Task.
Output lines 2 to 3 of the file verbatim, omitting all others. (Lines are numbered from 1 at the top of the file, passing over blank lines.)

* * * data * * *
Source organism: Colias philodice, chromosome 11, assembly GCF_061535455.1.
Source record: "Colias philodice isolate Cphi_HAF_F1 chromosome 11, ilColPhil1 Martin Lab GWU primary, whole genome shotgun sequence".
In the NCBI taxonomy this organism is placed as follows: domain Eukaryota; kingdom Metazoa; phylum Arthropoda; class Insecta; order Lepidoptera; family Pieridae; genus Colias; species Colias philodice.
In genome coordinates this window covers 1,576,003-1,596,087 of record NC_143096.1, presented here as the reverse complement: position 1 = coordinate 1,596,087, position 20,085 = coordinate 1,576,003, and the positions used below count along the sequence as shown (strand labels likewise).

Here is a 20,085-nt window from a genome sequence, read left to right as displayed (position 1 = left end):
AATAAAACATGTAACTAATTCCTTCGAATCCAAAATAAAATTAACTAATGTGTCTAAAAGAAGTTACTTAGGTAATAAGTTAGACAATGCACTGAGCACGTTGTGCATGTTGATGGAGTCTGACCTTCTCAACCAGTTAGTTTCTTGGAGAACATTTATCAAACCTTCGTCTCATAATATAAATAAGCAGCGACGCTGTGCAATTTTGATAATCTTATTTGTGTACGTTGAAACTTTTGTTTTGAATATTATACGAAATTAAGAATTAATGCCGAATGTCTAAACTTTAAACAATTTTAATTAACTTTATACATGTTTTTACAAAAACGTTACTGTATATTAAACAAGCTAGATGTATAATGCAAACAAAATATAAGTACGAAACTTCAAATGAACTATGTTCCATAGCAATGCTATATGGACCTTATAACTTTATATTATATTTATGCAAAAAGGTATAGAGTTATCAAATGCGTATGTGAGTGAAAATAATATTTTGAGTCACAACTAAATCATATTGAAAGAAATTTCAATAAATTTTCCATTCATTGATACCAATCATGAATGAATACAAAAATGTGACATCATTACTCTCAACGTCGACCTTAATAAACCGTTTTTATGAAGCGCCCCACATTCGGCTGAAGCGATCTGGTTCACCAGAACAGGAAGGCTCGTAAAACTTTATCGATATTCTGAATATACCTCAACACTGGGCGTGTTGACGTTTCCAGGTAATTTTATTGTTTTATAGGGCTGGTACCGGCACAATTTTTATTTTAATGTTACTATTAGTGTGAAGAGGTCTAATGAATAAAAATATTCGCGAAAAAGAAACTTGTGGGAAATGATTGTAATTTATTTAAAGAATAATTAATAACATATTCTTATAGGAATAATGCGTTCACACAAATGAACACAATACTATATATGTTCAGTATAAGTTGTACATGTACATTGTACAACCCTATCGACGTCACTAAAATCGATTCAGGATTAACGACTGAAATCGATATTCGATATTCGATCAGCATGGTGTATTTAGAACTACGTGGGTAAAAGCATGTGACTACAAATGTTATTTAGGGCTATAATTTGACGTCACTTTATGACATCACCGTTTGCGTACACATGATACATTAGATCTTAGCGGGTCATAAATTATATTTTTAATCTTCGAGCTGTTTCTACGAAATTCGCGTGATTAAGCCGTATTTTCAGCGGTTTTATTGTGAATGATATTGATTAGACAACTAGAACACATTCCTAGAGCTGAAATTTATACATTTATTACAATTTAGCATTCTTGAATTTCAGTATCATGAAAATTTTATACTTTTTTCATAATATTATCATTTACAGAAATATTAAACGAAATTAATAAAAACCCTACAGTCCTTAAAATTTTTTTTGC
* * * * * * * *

Source record: "Colias philodice isolate Cphi_HAF_F1 chromosome 11, ilColPhil1 Martin Lab GWU primary, whole genome shotgun sequence".
In the NCBI taxonomy this organism is placed as follows: domain Eukaryota; kingdom Metazoa; phylum Arthropoda; class Insecta; order Lepidoptera; family Pieridae; genus Colias; species Colias philodice.